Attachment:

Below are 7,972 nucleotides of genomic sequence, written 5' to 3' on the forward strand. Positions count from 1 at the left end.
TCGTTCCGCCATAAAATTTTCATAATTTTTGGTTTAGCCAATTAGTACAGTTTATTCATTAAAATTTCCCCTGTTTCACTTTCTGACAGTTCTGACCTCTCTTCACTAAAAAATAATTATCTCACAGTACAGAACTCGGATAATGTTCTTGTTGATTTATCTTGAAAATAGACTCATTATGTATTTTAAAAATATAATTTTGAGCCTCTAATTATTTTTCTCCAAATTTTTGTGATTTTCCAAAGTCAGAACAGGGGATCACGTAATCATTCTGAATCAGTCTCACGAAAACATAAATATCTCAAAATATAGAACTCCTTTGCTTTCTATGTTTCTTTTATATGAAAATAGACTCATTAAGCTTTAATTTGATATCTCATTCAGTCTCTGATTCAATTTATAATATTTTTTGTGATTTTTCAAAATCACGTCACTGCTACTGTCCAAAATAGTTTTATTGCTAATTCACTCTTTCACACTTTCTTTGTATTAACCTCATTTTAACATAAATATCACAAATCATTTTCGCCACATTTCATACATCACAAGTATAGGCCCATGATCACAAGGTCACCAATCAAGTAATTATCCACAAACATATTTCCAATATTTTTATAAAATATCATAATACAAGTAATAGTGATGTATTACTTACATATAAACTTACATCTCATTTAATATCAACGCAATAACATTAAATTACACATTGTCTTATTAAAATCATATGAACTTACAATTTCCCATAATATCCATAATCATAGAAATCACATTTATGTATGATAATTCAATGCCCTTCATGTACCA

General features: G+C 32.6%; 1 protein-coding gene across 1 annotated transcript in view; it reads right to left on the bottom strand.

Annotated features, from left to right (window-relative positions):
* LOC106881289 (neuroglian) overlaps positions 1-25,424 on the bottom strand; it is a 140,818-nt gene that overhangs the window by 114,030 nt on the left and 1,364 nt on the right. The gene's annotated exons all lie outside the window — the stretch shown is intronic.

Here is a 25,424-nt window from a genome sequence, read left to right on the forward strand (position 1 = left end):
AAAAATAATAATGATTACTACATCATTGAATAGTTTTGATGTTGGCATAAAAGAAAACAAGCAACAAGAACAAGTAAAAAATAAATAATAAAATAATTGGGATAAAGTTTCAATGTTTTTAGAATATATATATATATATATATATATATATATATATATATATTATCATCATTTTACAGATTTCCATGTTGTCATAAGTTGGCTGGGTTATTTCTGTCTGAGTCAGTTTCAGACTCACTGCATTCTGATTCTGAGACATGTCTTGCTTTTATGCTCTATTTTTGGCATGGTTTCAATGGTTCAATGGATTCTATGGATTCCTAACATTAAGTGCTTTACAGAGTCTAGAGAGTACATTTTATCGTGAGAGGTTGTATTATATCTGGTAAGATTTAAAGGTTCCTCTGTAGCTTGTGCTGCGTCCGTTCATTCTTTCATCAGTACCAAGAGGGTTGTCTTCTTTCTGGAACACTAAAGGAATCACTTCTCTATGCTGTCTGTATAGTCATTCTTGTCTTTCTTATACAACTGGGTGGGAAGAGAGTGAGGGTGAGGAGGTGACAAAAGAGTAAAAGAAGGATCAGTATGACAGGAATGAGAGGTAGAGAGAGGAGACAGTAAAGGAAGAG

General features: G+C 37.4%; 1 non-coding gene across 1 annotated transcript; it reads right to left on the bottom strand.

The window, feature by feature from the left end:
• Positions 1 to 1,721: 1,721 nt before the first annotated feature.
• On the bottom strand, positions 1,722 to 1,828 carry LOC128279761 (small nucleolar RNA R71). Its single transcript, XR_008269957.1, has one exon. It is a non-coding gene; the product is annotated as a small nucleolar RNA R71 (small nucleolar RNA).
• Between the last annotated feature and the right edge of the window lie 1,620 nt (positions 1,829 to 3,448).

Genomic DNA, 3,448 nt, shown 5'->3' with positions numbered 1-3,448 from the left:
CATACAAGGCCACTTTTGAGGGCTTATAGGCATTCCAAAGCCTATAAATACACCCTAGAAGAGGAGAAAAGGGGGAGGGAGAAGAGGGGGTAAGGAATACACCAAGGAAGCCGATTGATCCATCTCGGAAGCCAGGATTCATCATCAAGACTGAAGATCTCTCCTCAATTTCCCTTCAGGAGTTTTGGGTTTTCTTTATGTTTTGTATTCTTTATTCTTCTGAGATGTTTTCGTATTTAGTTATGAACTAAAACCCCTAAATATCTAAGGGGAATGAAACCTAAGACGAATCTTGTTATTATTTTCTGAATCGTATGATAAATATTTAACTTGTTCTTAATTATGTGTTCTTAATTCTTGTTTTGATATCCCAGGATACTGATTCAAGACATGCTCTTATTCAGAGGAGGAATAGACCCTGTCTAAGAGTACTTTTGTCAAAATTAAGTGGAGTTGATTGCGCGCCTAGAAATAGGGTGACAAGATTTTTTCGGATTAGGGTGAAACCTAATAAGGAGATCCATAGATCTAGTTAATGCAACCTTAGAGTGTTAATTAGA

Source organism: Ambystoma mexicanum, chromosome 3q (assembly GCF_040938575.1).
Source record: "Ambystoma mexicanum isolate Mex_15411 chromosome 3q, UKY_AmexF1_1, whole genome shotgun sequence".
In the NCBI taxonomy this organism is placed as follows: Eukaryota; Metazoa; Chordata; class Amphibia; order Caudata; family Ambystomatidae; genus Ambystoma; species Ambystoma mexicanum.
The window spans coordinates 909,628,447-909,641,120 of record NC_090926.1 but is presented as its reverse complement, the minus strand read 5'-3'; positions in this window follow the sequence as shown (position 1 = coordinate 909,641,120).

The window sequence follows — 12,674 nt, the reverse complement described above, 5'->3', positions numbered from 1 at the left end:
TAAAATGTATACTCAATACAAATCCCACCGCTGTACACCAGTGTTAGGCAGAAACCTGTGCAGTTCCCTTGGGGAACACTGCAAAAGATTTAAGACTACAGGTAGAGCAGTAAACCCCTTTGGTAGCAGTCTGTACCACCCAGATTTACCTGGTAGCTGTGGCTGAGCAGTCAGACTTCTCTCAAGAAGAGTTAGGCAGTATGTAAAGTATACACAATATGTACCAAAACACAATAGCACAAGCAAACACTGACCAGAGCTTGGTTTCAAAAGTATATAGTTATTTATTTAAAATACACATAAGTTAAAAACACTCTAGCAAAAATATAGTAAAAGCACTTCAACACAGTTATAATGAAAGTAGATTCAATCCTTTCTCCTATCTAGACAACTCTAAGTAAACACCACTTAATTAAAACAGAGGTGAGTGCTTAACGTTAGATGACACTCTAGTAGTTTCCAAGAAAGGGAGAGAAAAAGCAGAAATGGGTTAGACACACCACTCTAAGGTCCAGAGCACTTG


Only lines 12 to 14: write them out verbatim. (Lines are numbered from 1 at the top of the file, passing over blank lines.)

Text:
• Between the last annotated feature and the right edge of the window lie 1,620 nt (positions 1,829 to 3,448).

Genomic DNA, 3,448 nt, shown 5'->3' with positions numbered 1-3,448 from the left:
CATACAAGGCCACTTTTGAGGGCTTATAGGCATTCCAAAGCCTATAAATACACCCTAGAAGAGGAGAAAAGGGGGAGGGAGAAGAGGGGGTAAGGAATACACCAAGGAAGCCGATTGATCCATCTCGGAAGCCAGGATTCATCATCAAGACTGAAGATCTCTCCTCAATTTCCCTTCAGGAGTTTTGGGTTTTCTTTATGTTTTGTATTCTTTATTCTTCTGAGATGTTTTCGTATTTAGTTATGAACTAAAACCCCTAAATATCTAAGGGGAATGAAACCTAAGACGAATCTTGTTATTATTTTCTGAATCGTATGATAAATATTTAACTTGTTCTTAATTATGTGTTCTTAATTCTTGTTTTGATATCCCAGGATACTGATTCAAGACATGCTCTTATTCAGAGGAGGAATAGACCCTGTCTAAGAGTACTTTTGTCAAAATTAAGTGGAGTTGATTGCGCGCCTAGAAATAGGGTGACAAGATTTTTTCGGATTAGGGTGAAACCTAATAAGGAGATCCATAGATCTAGTTAATGCAACCTTAGAGTGTTAATTAGA